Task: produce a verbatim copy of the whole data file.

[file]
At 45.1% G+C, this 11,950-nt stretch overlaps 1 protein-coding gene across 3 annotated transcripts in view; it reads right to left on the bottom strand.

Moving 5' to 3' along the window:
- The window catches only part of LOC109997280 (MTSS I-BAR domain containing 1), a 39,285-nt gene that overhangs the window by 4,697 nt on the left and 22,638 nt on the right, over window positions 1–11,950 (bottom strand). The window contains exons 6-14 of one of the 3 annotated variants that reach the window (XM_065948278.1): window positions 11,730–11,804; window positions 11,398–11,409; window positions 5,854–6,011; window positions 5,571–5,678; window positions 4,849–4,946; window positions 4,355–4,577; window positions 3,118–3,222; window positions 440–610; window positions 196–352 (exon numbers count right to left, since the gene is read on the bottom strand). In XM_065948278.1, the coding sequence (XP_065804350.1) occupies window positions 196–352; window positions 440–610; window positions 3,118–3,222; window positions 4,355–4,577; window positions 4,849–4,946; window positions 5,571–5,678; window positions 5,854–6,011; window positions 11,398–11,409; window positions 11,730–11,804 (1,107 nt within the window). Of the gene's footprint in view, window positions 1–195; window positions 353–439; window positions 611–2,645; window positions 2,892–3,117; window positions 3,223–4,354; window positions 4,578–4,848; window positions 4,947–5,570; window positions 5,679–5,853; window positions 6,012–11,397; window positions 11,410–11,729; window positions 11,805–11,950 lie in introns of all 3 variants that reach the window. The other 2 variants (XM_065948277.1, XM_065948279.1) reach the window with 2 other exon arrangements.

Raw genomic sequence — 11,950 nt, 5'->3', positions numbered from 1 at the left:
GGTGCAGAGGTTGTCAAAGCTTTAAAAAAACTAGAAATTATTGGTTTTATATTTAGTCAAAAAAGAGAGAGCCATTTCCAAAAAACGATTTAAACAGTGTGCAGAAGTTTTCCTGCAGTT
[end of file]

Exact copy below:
At 45.1% G+C, this 11,950-nt stretch overlaps 1 protein-coding gene across 3 annotated transcripts in view; it reads right to left on the bottom strand.

Moving 5' to 3' along the window:
- The window catches only part of LOC109997280 (MTSS I-BAR domain containing 1), a 39,285-nt gene that overhangs the window by 4,697 nt on the left and 22,638 nt on the right, over window positions 1–11,950 (bottom strand). The window contains exons 6-14 of one of the 3 annotated variants that reach the window (XM_065948278.1): window positions 11,730–11,804; window positions 11,398–11,409; window positions 5,854–6,011; window positions 5,571–5,678; window positions 4,849–4,946; window positions 4,355–4,577; window positions 3,118–3,222; window positions 440–610; window positions 196–352 (exon numbers count right to left, since the gene is read on the bottom strand). In XM_065948278.1, the coding sequence (XP_065804350.1) occupies window positions 196–352; window positions 440–610; window positions 3,118–3,222; window positions 4,355–4,577; window positions 4,849–4,946; window positions 5,571–5,678; window positions 5,854–6,011; window positions 11,398–11,409; window positions 11,730–11,804 (1,107 nt within the window). Of the gene's footprint in view, window positions 1–195; window positions 353–439; window positions 611–2,645; window positions 2,892–3,117; window positions 3,223–4,354; window positions 4,578–4,848; window positions 4,947–5,570; window positions 5,679–5,853; window positions 6,012–11,397; window positions 11,410–11,729; window positions 11,805–11,950 lie in introns of all 3 variants that reach the window. The other 2 variants (XM_065948277.1, XM_065948279.1) reach the window with 2 other exon arrangements.

Raw genomic sequence — 11,950 nt, 5'->3', positions numbered from 1 at the left:
GGTGCAGAGGTTGTCAAAGCTTTAAAAAAACTAGAAATTATTGGTTTTATATTTAGTCAAAAAAGAGAGAGCCATTTCCAAAAAACGATTTAAACAGTGTGCAGAAGTTTTCCTGCAGTT